Donald Trump's Sound And Fury On Immigration

Donald Trump at a campaign rally Wednesday night in Phoenix. (Photo: Matt York / AP)

Donald Trump's Sound And Fury On Immigration

High on decibels, low on policy details and devoid of anything new, Donald Trump's latest immigration speech was still a lurid reminder of why he must not become president.

High on decibels, low on policy details and devoid of anything new, Donald Trump's latest immigration speech was still a lurid reminder of why he must not become president.

It was a chilling speech, in the sense that watching someone fling chum at a school of sharks is chilling. It was designed to whip his hardest of hard-core supporters into enough of a frenzy that they would forget how he spent the past week flirting with softening his hard-line immigration stance, and watering down his deportation plan to essentially the same thing as President Obama's policy, but "with a lot more energy." It only seemed to upset conservatives, and earned him the ire of right-wingers like Ann Coulter and Sarah Palin.

Appearing to "soften" his immigration stance served the same purpose as Trump's so-called "outreach" to African Americans. Neither was ever intended to earn Trump more votes from groups he's spent most of his campaign disparaging. Instead, it was designed to convince college-educated white voters that he isn't really all that racist, and perhaps persuade more of them to vote for him.


So, it came as a surprise to many when Donald Trump -- who said in his presidential announcement speech that Mexico "is not our friend, believe me" -- made a seemingly unexpected trip to Mexico this week. Mexicans planned massive protests to make it clear that Trump is not welcome, and appealed to Mexican President Enrique Pena Nieto to rescind his invitation to Trump. Trump had barely left the meeting when trouble ensued. Trump told reporters that the two men discussed Trump's wall, but did not discuss payment. Almost instantly, Nieto was online telling the world that Trump lied. Nieto said he told Trump that Mexico would not be paying for any border wall.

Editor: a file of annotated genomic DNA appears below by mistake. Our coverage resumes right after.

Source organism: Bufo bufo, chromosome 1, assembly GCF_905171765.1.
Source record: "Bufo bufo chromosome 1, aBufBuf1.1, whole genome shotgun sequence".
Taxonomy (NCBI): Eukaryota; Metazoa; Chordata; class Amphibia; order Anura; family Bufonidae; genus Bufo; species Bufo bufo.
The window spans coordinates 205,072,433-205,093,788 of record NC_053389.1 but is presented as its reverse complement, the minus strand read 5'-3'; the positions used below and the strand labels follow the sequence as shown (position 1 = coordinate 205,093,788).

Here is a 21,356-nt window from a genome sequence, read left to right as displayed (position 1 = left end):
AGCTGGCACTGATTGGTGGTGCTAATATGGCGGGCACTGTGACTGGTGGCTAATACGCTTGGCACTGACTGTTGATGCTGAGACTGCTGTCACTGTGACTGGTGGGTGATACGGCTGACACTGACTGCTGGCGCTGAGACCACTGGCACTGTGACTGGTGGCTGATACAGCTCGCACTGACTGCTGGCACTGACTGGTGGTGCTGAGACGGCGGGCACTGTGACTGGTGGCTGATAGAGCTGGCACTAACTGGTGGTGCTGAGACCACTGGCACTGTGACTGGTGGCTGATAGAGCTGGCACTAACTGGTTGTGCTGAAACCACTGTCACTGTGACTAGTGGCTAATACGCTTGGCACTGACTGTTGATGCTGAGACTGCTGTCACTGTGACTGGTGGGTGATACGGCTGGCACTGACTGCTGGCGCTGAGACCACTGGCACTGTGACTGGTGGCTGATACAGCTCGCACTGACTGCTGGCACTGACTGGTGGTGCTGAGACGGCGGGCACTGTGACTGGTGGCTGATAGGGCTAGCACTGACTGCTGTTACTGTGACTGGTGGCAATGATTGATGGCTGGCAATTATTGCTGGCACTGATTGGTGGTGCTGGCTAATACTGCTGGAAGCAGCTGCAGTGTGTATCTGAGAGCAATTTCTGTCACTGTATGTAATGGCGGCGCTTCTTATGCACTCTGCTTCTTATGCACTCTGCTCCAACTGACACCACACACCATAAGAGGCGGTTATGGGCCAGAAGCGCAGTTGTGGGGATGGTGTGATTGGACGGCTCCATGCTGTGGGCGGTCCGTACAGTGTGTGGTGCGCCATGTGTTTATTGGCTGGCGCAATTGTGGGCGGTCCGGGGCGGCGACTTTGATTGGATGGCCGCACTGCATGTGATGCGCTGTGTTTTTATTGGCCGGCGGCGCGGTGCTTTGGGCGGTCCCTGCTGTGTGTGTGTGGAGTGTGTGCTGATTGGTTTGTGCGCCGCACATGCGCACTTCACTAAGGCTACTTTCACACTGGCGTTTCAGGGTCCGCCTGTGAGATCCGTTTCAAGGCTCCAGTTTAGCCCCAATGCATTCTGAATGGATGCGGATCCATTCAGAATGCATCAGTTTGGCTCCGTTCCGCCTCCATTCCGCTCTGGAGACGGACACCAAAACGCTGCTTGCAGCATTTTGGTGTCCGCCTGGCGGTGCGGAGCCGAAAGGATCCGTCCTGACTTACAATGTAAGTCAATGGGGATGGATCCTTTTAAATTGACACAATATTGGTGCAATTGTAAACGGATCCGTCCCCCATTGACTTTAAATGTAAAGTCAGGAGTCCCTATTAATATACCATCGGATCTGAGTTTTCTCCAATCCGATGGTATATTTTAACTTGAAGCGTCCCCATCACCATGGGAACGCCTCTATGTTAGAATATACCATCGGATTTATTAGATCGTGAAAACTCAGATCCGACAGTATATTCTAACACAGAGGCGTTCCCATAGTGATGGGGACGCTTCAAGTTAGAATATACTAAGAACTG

Most Republican presidential run to the right during the primaries to get the votes of the GOP base, and spend most of the general election running to the center in order to get enough votes to win. The best manage to do so while keeping their base satisfied that the candidate is still really on their side, without having to run back the right to keep the base on their side, because they've already won the trust of base voters.

Trump has spent the past week seeing just how far he can get from the position he started the campaign with - the positions that his base loves but that don't fly with the majority of Americans. He's been cheating toward the center, seeing how far he can go without losing his base. Or worse yet, have them turn on him.

Remember the Trump supporter who called into Glenn Beck's show, the call Beck said was the "spookiest" he's ever received? The caller threatened to "go after" Trump personally if as president he reneges on building the wall. "You don't even understand the backlash of us, the ones who are so frustrated and angry and tired of all the political stuff. We're going to come after him personally. You know what I mean? We're going to get him," he said.

He suggested that even violence might be necessary.

"Well, I mean, hey, you yourself said he's condoned violence in the past, hasn't he?" the caller asked rhetorically. "I'm just saying, he's appealing to people who are very frustrated and angry. Their frustration and anger can only be subsided if he makes his promises true. And he has a lot on his shoulders. Maybe he himself doesn't even know how much. But if he doesn't come through for us, he's going to have bigger problems, bigger problems than what you know."

Trump's "sound and fury" on immigration signifies nothing, except that is not immune to the rage he encourages in his base -- and he might just know it. After a week of toying with the center on immigration, Trump's posturing in Mexico and his speech in Arizona was another attempt to have it both ways on immigration. Having failed to earn, and even appearing to abuse, his supporters' trust, Trump can only hope to avoid their ire.

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